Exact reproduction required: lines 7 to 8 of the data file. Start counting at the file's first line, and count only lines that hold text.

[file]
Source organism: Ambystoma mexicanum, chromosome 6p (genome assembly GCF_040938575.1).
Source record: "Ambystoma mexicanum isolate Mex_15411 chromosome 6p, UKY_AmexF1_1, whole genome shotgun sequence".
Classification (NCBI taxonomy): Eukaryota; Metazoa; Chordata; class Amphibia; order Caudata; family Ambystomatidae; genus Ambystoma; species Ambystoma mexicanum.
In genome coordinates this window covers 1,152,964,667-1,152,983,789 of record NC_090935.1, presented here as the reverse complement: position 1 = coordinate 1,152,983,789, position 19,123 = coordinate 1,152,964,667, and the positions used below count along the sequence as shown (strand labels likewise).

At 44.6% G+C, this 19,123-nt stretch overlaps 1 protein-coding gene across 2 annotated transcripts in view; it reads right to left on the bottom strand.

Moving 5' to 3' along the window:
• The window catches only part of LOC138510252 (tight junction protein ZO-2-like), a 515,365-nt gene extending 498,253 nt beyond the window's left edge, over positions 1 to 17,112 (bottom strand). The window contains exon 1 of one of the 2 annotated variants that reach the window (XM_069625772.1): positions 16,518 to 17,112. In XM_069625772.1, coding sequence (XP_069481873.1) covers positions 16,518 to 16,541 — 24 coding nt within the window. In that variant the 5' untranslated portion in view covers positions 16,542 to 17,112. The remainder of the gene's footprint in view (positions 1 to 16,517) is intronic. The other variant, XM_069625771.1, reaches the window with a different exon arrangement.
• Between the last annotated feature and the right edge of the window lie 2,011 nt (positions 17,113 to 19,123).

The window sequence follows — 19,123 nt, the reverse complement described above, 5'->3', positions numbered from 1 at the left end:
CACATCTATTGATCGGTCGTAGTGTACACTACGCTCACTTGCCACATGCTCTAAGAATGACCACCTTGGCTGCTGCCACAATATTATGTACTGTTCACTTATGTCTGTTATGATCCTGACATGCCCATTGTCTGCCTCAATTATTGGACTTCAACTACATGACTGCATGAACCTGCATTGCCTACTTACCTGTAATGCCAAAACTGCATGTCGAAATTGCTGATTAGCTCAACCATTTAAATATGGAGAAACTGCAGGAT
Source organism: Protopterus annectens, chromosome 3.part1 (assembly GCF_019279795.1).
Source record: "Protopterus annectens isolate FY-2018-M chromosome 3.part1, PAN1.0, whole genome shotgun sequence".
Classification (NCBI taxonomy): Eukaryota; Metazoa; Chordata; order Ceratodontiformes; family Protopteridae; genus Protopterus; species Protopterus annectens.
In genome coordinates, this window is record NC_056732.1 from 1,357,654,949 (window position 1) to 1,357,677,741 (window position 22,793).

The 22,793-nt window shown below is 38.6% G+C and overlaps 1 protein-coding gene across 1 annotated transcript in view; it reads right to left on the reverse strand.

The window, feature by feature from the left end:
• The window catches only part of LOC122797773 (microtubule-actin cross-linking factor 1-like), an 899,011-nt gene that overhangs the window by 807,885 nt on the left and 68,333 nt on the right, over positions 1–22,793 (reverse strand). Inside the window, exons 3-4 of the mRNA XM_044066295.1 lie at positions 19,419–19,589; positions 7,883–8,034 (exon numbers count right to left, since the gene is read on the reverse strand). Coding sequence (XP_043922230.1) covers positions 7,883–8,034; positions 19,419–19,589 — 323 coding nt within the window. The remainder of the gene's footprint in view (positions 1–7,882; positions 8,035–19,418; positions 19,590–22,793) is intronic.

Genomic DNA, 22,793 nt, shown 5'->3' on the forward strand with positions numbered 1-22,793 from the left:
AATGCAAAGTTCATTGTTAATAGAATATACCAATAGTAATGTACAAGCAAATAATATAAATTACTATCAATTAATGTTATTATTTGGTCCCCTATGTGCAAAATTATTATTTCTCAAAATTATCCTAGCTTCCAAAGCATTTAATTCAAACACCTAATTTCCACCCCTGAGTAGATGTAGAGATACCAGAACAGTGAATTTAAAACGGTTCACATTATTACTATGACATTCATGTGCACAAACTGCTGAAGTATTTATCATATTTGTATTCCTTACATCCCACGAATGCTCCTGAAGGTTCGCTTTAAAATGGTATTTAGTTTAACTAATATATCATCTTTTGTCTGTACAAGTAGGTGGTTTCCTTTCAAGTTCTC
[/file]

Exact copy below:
• The window catches only part of LOC138510252 (tight junction protein ZO-2-like), a 515,365-nt gene extending 498,253 nt beyond the window's left edge, over positions 1 to 17,112 (bottom strand). The window contains exon 1 of one of the 2 annotated variants that reach the window (XM_069625772.1): positions 16,518 to 17,112. In XM_069625772.1, coding sequence (XP_069481873.1) covers positions 16,518 to 16,541 — 24 coding nt within the window. In that variant the 5' untranslated portion in view covers positions 16,542 to 17,112. The remainder of the gene's footprint in view (positions 1 to 16,517) is intronic. The other variant, XM_069625771.1, reaches the window with a different exon arrangement.
• Between the last annotated feature and the right edge of the window lie 2,011 nt (positions 17,113 to 19,123).